Definition Live 02 - Web


Physical spaces go interactive

Immersive experiences present a new way to engage

WORDS. Adrian Pennington

C reative use of light, images puppetry to phantasmagoria shows with magic lanterns. During the technological revolution of the 19th century, projection was introduced to the wider public in movie screenings. With the arrival of television, then the home cinema, audience expectations grew and the entertainment industry moved inexorably towards more immersive experiences. The Walt Disney Company was a pioneer in the use of projectors to bring stories to life in a unique and immersive way. In the sixties, images of human and canvas can be found in the earliest examples of storytelling entertainment, from shadow faces were projected onto animatronics in Disney’s Haunted Mansion ride to make the lifeless busts look animated. Since, projection mapping has found its way into applications spanning advertising, concerts, immersive museum exhibitions, theatre staging, gaming, trade shows, decorations – any environment where you want to engage and compel large crowds, even from a distance. As technology and projectors became more powerful, so has the ambition of designers. With audiences craving the social element of a shared experience, projection mapping is moving to its next evolution – which involves the audience themselves shaping the event. Sensors, IR scanning and gesture recognition, among other tools, are being integrated to create multisensory environments influenced by guest interaction. Installation artists have historically created immersive and multisensory experiences, pulling viewers into their alternate realities. Now they have a slate of new technologies at their disposal to heighten these experiences, blurring the lines between physical and digital realms. Haptics (scent and touch), augmented reality viewed via mobile screens and immersive audio are other key elements to transforming the physical. Indeed, spatial soundscapes for some cutting- edge experiences are just as psychedelic as the artwork.

According to the latest Tech Trends Report from the Future Today Institute, although traditionally not thought of as a technology, physical spaces are becoming more hybrid, giving artists free rein on the built environment and resulting in adaptable experiences for viewers. For instance, Disney recently partnered with Lighthouse Immersive to launch a live experience that celebrates several iconic animated franchises. Lasting 60 to 90 minutes, the exhibit allows guests to interact with displays and get immersed in projections and screens that depict how an animated film is created. Architect Chafik Gasmi told the FTI report that, when physical spaces become dynamic or hybrid, then shops, restaurants, museums, theatres and hotels must no longer be separate entities; they can become fully integrated experiences. Interactive spaces will no longer be inert, but must change with frequency to keep people engaged. As the physical spaces we occupy become more adaptive, they will usher in new forms of entertainment and ways for it to be consumed. Zoos, aquariums and museums must evolve in order to hold the attention of visitors who expect interactivity. Augmented reality lets visitors become part of the show, making educational components more entertaining – and therefore more absorbing. Competition will be fierce, though. What kid wouldn’t want to see 35ft holographic dinosaurs at the Natural History Museum?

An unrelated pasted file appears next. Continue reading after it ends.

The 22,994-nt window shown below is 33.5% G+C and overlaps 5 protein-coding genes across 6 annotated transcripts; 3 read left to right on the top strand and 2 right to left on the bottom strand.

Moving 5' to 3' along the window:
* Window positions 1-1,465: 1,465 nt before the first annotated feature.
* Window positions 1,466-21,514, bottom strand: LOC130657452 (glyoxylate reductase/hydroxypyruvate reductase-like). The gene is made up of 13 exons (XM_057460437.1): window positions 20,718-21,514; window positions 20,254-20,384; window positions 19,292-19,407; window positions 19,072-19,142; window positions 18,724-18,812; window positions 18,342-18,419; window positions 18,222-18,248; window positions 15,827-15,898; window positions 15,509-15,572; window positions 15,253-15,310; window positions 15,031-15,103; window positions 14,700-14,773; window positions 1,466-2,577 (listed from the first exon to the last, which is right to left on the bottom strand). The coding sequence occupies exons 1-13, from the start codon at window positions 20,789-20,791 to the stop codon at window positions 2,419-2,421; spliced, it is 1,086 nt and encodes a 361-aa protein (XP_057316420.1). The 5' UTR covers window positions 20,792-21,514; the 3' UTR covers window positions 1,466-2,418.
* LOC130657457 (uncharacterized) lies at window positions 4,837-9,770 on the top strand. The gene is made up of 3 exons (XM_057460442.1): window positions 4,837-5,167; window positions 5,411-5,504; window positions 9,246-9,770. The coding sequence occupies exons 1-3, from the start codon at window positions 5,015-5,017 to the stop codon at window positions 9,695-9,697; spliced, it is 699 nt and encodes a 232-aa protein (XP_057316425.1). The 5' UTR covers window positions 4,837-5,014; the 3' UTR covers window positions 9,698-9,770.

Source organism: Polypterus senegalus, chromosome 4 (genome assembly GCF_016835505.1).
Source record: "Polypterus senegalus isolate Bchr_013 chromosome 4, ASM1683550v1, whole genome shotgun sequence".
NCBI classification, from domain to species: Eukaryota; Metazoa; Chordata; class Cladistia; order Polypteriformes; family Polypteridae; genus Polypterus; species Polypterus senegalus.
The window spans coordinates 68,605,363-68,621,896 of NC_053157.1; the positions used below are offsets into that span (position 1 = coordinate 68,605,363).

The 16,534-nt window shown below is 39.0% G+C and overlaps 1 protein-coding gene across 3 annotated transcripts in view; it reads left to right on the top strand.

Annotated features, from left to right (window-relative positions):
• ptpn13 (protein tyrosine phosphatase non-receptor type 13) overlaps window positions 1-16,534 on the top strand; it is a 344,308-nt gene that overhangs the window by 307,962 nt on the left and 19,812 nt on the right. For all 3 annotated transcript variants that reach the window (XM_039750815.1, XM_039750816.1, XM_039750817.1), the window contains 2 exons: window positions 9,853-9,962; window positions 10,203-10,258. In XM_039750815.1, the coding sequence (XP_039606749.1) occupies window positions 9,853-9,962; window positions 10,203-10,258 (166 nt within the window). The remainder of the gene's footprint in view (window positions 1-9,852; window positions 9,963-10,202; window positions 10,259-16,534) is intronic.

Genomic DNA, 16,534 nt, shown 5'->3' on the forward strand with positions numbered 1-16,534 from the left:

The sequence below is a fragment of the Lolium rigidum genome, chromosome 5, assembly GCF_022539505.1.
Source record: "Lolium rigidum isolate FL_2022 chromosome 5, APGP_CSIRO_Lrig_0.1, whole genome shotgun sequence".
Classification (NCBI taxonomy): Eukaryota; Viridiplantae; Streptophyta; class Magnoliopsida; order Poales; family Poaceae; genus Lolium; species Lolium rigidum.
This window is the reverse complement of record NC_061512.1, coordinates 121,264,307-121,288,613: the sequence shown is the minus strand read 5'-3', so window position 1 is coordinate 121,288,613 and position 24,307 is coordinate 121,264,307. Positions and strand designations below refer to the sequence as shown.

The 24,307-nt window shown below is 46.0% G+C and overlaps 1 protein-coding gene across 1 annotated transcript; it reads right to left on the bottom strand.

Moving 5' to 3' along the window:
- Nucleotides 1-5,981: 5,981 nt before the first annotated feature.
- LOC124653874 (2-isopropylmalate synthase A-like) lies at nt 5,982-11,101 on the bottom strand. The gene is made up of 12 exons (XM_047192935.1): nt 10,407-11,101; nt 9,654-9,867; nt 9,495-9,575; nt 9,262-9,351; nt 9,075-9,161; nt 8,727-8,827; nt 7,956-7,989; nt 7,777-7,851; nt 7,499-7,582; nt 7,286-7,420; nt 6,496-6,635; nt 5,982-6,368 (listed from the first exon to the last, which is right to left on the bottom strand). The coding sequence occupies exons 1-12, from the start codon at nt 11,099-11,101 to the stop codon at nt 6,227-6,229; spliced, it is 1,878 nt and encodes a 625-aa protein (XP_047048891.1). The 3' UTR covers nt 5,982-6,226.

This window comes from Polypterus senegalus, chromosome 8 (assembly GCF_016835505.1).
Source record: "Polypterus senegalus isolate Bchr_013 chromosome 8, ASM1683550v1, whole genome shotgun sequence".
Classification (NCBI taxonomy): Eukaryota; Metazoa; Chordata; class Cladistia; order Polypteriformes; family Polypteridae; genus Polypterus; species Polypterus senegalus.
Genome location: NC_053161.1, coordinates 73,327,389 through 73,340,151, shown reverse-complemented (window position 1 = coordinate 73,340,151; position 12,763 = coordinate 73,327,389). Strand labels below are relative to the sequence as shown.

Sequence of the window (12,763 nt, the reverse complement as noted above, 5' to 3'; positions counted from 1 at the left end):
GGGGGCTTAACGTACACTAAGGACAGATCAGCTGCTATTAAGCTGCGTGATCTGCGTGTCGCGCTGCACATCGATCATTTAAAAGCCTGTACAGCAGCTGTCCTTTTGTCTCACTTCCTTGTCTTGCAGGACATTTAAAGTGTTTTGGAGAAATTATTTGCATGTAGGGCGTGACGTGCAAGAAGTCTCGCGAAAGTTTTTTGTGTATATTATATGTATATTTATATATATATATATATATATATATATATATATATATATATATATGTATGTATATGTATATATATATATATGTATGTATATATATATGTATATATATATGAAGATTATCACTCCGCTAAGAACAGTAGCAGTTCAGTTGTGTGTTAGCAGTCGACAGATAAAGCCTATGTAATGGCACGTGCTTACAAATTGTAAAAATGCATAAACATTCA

LIGHT UP THE NIGHT Advancements in projection and audio technology are unlocking new ways to create installations

05. APRIL 2023

Powered by